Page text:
invasive oriental bittersweet vines with orange and yellow berries

Oriental bittersweet (Celastrus orbiculatus). Photo: James R. Allison, Georgia Department of Natural Resources, Bugwood.org

Updated: April 27, 2021

About Oriental bittersweet (Celastrus orbiculatus)

Life cycle

Woody, perennial vine

Growth habit

Climbing, deciduous vine; leaves rounded to obovate, alternate, simple with bluntly toothed margins 

oriental bittersweet wrapping around a tree
Photo: Chris Evans, University of Illinois, Bugwood.org

 

  • Closeup of young Oriental bittersweet foliage
    Photo: Karan A. Rawlins, University of Georgia, Bugwood.org

    Young oriental bittersweet leaves
  • The roots of Oriental bittersweet are orange
    Photo: Leslie J. Mehrhoff, University of Connecticut, Bugwood.org

    Orange Oriental bittersweet roots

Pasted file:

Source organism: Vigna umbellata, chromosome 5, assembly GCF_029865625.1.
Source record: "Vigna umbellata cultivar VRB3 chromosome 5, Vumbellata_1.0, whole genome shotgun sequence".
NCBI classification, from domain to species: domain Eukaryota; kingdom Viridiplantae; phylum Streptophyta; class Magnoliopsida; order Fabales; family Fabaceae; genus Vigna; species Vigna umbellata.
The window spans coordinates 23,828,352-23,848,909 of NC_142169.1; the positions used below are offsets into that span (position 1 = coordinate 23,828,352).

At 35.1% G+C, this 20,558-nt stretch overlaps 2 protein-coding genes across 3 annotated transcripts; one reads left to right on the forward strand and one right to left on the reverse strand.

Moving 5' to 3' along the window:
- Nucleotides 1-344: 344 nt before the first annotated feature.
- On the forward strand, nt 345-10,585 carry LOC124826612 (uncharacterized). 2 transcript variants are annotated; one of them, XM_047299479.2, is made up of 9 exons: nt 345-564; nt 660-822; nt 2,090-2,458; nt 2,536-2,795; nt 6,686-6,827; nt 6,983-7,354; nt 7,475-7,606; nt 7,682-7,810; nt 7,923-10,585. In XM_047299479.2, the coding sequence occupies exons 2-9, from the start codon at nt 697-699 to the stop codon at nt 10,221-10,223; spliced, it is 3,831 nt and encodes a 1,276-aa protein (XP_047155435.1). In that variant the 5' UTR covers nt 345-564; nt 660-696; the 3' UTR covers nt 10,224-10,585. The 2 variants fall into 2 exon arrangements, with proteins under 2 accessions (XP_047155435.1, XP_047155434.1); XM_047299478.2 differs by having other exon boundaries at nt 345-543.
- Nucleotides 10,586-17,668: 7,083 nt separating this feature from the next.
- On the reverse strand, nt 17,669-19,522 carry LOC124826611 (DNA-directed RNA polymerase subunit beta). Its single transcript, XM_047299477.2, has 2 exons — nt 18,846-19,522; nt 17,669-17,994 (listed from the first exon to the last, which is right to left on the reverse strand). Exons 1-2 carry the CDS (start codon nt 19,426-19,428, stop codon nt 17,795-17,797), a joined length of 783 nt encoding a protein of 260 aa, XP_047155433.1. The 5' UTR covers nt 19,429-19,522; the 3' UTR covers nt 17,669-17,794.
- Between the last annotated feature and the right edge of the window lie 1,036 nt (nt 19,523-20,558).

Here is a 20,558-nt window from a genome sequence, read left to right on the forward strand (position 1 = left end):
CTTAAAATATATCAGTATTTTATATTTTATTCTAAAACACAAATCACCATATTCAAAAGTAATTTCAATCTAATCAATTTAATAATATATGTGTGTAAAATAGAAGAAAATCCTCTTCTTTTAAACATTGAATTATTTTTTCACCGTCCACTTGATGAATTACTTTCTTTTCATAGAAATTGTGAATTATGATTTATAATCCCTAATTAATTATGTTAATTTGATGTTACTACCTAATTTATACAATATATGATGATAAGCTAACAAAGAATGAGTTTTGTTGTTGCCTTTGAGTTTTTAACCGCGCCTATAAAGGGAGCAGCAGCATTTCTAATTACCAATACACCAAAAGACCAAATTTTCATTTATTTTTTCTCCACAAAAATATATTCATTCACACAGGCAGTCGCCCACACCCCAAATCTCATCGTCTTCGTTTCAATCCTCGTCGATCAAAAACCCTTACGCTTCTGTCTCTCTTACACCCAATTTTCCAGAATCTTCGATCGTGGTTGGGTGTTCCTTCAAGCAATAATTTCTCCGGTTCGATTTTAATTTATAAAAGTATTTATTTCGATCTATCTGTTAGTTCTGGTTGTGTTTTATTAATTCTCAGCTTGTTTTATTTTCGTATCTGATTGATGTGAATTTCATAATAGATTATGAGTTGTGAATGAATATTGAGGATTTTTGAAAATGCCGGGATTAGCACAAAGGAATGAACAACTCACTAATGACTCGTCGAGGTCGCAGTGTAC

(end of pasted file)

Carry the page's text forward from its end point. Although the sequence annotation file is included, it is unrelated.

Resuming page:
• Oriental bittersweet seedling reaching for the sun in a wooded area
    Photo: Leslie J. Mehrhoff, University of Connecticut, Bugwood.org

    Young Oriental bittersweet reaching for the sun in a wooded area

Reproduction

Seed; flowers are inconspicuous followed by green to yellow fruits that burst open to display orange-red seeds persisting into fall after leaf drop. Often used to make wreaths and for fall decorations. This is not recommended because seeds can be inadvertently dispersed to other areas

fruit of oriental bittersweet
Photo: Chris Evans, University of Illinois, Bugwood.org

Conditions that favor growth

Forms tangles and thickets when left alone; can strangle other plants by girdling stems

Cultural control

Manual removal as soon as possible, especially before fruit production

Additional resources

Invasive Vine and Groundcover Control

Plant Invaders of Mid-Atlantic Natural Areas

(PDF) Weeds Gone Wild: Alien Plant Invaders of Natural Areas